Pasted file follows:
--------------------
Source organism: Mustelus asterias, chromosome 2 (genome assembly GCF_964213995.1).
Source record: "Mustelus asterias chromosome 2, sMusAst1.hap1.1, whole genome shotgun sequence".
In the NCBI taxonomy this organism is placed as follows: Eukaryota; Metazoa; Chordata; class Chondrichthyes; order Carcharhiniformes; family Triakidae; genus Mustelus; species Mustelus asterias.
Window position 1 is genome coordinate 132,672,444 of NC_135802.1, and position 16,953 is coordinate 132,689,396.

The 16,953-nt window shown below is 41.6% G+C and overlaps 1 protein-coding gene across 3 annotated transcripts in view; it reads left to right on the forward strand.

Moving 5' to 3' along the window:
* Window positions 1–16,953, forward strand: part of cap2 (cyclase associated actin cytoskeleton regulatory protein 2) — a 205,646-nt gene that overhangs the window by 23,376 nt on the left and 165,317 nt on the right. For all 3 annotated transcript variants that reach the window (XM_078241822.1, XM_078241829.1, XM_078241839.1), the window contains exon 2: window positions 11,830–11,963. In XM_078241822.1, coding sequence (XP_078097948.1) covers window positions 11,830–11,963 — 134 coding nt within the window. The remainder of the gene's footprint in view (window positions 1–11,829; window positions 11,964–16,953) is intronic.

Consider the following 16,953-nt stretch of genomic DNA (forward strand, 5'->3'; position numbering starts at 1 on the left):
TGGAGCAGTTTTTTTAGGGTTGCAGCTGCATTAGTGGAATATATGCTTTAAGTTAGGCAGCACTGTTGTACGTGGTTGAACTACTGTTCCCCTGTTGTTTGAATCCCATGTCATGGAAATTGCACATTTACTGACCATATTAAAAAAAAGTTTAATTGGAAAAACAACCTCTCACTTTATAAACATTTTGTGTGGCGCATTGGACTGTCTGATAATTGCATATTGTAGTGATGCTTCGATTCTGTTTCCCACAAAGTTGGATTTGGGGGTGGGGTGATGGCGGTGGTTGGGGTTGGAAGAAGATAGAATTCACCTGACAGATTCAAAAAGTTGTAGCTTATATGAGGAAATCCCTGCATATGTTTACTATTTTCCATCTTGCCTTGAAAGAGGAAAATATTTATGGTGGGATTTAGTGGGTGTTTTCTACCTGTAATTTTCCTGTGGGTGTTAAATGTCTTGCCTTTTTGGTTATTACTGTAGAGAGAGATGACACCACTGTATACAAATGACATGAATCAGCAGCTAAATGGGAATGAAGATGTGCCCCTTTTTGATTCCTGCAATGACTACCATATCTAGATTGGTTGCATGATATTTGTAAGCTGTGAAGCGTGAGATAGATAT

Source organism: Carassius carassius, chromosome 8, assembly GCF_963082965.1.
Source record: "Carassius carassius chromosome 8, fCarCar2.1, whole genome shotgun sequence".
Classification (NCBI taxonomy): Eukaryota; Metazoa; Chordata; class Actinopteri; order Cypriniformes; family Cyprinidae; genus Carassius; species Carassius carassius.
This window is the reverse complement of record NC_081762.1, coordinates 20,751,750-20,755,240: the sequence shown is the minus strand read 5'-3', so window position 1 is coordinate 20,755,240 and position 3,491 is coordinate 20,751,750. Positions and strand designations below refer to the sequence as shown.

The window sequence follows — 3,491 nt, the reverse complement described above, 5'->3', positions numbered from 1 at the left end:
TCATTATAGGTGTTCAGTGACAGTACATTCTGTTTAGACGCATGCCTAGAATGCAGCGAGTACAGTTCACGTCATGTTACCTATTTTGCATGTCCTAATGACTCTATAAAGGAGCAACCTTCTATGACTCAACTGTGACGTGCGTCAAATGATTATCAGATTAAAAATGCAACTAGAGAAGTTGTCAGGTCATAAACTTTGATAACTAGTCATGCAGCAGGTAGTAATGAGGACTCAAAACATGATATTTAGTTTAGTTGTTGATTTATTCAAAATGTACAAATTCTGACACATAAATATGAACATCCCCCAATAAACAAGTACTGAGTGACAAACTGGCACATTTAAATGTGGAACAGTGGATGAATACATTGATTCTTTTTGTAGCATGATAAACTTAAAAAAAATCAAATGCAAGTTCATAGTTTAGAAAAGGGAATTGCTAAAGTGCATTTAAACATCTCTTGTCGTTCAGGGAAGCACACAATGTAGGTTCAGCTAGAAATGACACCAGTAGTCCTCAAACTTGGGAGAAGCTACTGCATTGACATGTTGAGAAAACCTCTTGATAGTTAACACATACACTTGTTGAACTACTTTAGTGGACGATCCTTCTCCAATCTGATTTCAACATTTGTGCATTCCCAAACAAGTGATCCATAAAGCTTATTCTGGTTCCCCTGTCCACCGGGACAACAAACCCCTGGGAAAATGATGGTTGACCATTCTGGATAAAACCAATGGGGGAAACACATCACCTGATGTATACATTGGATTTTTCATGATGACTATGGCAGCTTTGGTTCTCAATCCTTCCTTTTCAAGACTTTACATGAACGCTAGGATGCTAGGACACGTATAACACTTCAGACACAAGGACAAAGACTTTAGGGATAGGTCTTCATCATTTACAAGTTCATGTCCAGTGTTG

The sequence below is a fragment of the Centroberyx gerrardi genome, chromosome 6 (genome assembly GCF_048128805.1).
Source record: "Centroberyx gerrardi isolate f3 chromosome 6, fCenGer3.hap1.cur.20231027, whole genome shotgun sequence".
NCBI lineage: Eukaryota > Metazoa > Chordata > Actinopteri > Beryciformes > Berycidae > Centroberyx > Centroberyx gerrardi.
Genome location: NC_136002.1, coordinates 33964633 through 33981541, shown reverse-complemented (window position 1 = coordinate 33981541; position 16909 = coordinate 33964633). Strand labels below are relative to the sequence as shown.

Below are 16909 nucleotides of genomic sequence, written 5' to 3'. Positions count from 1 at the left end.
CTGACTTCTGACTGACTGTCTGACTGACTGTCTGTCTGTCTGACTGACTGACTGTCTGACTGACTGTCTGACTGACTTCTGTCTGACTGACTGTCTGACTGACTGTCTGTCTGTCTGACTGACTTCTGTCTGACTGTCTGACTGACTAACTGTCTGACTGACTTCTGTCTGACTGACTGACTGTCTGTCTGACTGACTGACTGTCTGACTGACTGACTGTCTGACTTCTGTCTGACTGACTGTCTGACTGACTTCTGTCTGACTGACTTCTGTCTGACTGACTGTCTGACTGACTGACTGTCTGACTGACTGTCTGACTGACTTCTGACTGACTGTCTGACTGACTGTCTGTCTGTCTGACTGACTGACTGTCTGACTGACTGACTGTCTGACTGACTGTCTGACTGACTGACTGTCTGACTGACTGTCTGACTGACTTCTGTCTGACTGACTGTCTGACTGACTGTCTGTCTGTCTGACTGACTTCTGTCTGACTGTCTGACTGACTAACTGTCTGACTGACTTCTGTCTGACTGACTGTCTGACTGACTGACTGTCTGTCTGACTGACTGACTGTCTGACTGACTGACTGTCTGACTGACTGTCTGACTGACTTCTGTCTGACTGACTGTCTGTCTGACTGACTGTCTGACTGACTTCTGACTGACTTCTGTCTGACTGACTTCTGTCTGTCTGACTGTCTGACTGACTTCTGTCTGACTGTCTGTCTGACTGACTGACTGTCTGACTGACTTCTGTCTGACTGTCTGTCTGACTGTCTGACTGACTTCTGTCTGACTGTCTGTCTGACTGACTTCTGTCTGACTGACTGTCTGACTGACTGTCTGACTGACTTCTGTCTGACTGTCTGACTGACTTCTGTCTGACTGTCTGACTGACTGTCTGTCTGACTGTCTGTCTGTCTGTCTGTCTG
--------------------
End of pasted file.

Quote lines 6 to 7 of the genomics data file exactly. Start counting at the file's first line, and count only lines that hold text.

Moving 5' to 3' along the window:
* Window positions 1–16,953, forward strand: part of cap2 (cyclase associated actin cytoskeleton regulatory protein 2) — a 205,646-nt gene that overhangs the window by 23,376 nt on the left and 165,317 nt on the right. For all 3 annotated transcript variants that reach the window (XM_078241822.1, XM_078241829.1, XM_078241839.1), the window contains exon 2: window positions 11,830–11,963. In XM_078241822.1, coding sequence (XP_078097948.1) covers window positions 11,830–11,963 — 134 coding nt within the window. The remainder of the gene's footprint in view (window positions 1–11,829; window positions 11,964–16,953) is intronic.